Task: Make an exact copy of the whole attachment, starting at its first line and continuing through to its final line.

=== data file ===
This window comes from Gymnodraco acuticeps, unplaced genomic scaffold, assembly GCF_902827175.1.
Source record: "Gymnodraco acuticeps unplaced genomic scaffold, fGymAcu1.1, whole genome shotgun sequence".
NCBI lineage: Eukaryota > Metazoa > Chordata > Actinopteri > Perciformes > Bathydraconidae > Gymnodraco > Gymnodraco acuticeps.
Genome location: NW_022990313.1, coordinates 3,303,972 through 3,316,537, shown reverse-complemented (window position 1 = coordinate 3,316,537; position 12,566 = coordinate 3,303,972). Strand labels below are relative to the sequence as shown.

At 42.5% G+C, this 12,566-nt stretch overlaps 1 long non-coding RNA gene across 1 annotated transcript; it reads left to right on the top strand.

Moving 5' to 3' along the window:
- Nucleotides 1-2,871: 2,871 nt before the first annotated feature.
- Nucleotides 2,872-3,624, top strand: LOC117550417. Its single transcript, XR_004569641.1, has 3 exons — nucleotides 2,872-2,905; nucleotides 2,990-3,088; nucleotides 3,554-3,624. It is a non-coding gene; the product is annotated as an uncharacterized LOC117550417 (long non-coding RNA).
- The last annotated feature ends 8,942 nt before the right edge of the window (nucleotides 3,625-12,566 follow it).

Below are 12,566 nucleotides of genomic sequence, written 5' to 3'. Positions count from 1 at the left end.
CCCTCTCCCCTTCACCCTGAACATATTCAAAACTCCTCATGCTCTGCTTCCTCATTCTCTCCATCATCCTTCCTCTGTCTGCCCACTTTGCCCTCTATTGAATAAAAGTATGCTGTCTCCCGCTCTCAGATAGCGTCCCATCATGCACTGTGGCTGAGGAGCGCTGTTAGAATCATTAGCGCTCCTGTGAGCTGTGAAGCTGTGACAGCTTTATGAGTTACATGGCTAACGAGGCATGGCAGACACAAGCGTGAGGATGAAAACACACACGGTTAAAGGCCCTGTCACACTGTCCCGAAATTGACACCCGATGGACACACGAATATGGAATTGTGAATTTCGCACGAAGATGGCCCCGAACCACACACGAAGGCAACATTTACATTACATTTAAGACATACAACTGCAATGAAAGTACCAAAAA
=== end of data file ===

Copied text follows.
This window comes from Gymnodraco acuticeps, unplaced genomic scaffold, assembly GCF_902827175.1.
Source record: "Gymnodraco acuticeps unplaced genomic scaffold, fGymAcu1.1, whole genome shotgun sequence".
NCBI lineage: Eukaryota > Metazoa > Chordata > Actinopteri > Perciformes > Bathydraconidae > Gymnodraco > Gymnodraco acuticeps.
Genome location: NW_022990313.1, coordinates 3,303,972 through 3,316,537, shown reverse-complemented (window position 1 = coordinate 3,316,537; position 12,566 = coordinate 3,303,972). Strand labels below are relative to the sequence as shown.

At 42.5% G+C, this 12,566-nt stretch overlaps 1 long non-coding RNA gene across 1 annotated transcript; it reads left to right on the top strand.

Moving 5' to 3' along the window:
- Nucleotides 1-2,871: 2,871 nt before the first annotated feature.
- Nucleotides 2,872-3,624, top strand: LOC117550417. Its single transcript, XR_004569641.1, has 3 exons — nucleotides 2,872-2,905; nucleotides 2,990-3,088; nucleotides 3,554-3,624. It is a non-coding gene; the product is annotated as an uncharacterized LOC117550417 (long non-coding RNA).
- The last annotated feature ends 8,942 nt before the right edge of the window (nucleotides 3,625-12,566 follow it).

Below are 12,566 nucleotides of genomic sequence, written 5' to 3'. Positions count from 1 at the left end.
CCCTCTCCCCTTCACCCTGAACATATTCAAAACTCCTCATGCTCTGCTTCCTCATTCTCTCCATCATCCTTCCTCTGTCTGCCCACTTTGCCCTCTATTGAATAAAAGTATGCTGTCTCCCGCTCTCAGATAGCGTCCCATCATGCACTGTGGCTGAGGAGCGCTGTTAGAATCATTAGCGCTCCTGTGAGCTGTGAAGCTGTGACAGCTTTATGAGTTACATGGCTAACGAGGCATGGCAGACACAAGCGTGAGGATGAAAACACACACGGTTAAAGGCCCTGTCACACTGTCCCGAAATTGACACCCGATGGACACACGAATATGGAATTGTGAATTTCGCACGAAGATGGCCCCGAACCACACACGAAGGCAACATTTACATTACATTTAAGACATACAACTGCAATGAAAGTACCAAAAA